Merchant Guide: 10 Essential Tips for Preventing Chargebacks

March 14, 2018

A chargeback – also called a reversal – is the return of credit card funds that were used to make a purchase to the cardholder. A chargeback occurs when a customer makes a refund request through their credit card’s issuing bank.

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Most chargeback situations arise at the time the transaction is completed. Possible reasons for chargebacks include:

  • Unauthorized use of a credit card (stolen card)
  • Product or service not being received
  • Customer dissatisfaction with a product or service
  • “Friendly fraud” or the result of a consumers filing an illegitimate chargeback

Every business wants to keep their chargeback expenses to a minimum. Here are our top tips on doing so.

  1. When a cardholder disputes a transaction, the issuing bank may request the merchant to provide copies of receipts and other paperwork related to the sale. Always respond to these requests.
  2. Do not a complete a transaction if the authorization request was declined. Do not repeat authorization for payments that are declined.
  3. Make sure your billing descriptor is accurate. Often a customer will initiate a chargeback because the business name on the statement is unfamiliar and doesn’t match your DBA.
  4. Clearly communicate your contact information, as well as return, refund, cancellation and shipping policies.
  5. If a customer is ordering online, promptly send a receipt via email.
  6. Settle and deposit your sales receipts with your merchant bank in a timely manner.
  7. If a customer request cancellation of a recurring transaction, such as a membership or service, always respond to the request and cancel the transaction as specified by the customer.
  8. Be accurate and clear about your product and service to prevent any customer misunderstandings.
  9. Ship merchandise before depositing and transaction.

If a product or service is going to be delayed, advise the cardholder the option of a different product or service or canceling the transaction all together.


Common Business Scams and How You Can Protect Yourself

February 12, 2018

You have enough on your plate running your business without constantly being vigilant for email scams, phony invoices and other fraud attempts. Recently, the Better Business Bureau released a warning about a common scam that has been on the rise— The Directory Scam (or “Yellow Pages scams”).

Here’s what to look out for, along with other commonly used scams and how to prevent fraud from hitting your business.

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Directory Scams – The scammer calls the business claiming they just want to update company’s entry in an online directory or “Yellow Pages.” The business is later billed hundreds of dollars for listing services they didn’t agree to or for ads which they thought would be in the actual Yellow Pages. They are often looking for the employee to say “yes” so they can go back and edit the recording, making it sound like you said “yes” to advertising.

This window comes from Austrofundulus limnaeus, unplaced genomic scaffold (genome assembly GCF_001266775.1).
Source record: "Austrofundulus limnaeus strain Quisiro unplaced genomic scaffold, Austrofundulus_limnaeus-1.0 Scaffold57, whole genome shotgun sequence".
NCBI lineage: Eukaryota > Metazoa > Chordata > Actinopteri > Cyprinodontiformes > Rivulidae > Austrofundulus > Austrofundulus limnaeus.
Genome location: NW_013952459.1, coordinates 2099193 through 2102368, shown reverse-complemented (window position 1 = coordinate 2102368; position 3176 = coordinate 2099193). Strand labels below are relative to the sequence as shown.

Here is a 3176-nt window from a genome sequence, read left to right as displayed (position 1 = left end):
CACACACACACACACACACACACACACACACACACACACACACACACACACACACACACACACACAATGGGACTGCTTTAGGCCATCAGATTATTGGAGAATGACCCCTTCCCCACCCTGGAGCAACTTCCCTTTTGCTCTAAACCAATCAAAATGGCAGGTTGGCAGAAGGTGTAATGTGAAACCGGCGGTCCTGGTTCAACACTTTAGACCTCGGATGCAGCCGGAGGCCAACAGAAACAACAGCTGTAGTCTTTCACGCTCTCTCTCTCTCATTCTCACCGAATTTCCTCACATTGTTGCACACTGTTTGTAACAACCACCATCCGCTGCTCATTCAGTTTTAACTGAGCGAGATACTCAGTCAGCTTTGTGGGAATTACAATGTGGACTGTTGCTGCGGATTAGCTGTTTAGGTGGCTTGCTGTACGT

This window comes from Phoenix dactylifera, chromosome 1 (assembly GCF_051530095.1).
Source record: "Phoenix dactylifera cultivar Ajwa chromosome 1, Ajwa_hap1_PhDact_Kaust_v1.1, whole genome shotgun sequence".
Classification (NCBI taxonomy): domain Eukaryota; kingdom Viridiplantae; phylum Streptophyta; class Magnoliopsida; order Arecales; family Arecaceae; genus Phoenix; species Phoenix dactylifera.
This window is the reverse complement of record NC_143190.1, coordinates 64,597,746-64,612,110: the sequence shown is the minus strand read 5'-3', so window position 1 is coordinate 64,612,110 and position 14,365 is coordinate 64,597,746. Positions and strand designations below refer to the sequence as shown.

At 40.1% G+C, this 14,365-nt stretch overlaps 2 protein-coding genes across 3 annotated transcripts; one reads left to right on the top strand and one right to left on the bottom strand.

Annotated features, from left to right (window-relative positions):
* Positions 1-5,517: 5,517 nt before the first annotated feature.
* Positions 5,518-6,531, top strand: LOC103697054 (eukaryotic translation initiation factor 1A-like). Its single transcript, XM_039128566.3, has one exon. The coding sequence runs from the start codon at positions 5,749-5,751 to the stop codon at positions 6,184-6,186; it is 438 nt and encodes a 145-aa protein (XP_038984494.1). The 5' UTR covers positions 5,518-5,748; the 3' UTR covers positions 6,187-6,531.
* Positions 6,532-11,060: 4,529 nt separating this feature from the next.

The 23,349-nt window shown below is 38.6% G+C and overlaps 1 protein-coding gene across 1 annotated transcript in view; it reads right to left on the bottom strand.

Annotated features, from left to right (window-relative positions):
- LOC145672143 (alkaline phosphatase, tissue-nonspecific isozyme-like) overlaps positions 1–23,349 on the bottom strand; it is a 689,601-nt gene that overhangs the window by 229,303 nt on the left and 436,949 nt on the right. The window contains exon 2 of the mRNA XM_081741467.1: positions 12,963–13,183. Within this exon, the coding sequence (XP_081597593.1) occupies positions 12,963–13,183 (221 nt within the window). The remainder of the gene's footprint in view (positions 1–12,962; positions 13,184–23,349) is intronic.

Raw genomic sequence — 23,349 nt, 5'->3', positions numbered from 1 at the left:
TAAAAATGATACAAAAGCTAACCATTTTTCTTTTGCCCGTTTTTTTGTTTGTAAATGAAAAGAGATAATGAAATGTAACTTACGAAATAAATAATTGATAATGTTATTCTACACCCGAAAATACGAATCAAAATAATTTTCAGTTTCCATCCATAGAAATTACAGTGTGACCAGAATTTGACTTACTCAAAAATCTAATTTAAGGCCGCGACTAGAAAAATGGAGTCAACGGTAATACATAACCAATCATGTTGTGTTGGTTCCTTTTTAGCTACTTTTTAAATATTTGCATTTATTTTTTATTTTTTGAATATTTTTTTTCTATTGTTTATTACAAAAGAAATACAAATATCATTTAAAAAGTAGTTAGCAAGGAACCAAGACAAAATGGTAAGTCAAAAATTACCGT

Business Email Compromise (BEC) – Scammers typically involve phony or “spoofed” emails that appear to be from high-ranking company officials that instruct employees to wire large amounts of cash or provide sensitive information such as W-2 wage and tax statements. Thieves use publicly available information to research the targeted organization, tailoring the spoofed or faked email to make it appear that it came from a company executive.

Merchant Services Scams – The caller will identify themselves as a “Merchant Services” provider and claim that you are being overcharged. The caller will insist they are just trying to help but before you know it, they have converted you to their system, including a HUGE termination fee within their contract. Always contact OMEGA first. OMEGA has your information and your statements—these calls are unethically taking advantage of you!

Office Supply Scams – Every year the BBB receives thousands of complaints from small business owners who were deceived by office supply companies who billed them for products like toner or paper that they didn’t order.

Vanity Awards – Not all awards are on the up and up. Some are just money-making schemes and have no actual merit. Research all business or leadership award opportunities, and be wary if you’re asked to pay money.

Stolen Identity – In this case, your business reputation could be tarnished if customers are ripped off by scammers and think that you are actually responsible.

Phishing Scams – Hackers will attempt to gain access of your computer or network not with a rod and reel but with emails that look like they are from a trustworthy company. Common examples include emails pretending to be from the IRS, BBB or government agency. If you receive a suspicious email, DO NOT click on any links or open any attachments. Contact the agency directly to confirm the legitimacy of the email.

Fax Back Scams – Businesses will receive an unsolicited fax, usually offering great deal on a product or a trip. They often require that you send a fax back or call a toll-free number. Be careful. The high costs when you reply are often not disclosed, and you can be charged several dollars if you fax back.

Other common scams could be in the form of phony invoices, charity pitches, coupon books, and business opportunities. Knowing what scams are out there is the number one way to protect yourself from fraud happening to you. Contact us for more information on keeping your company safe.


BBB Warns of Email Scams This Tax Season

January 17, 2018

The Better Business Bureau (BBB) is advising businesses and organizations to be aware of Business Email Compromise (BEC) scams that have stolen sensitive employee and resulted in losses of millions of dollars. BEC scams typically involve phony of “spoofed” emails that appear to be from high-ranking company officials that instruct employees to wire large amounts or cash or provide sensitive information such as W-2 wage and tax statements. Thieves use publicly available information to research the targeted organization, tailoring the spoofed or faked email to make it appear that it came from a company executive.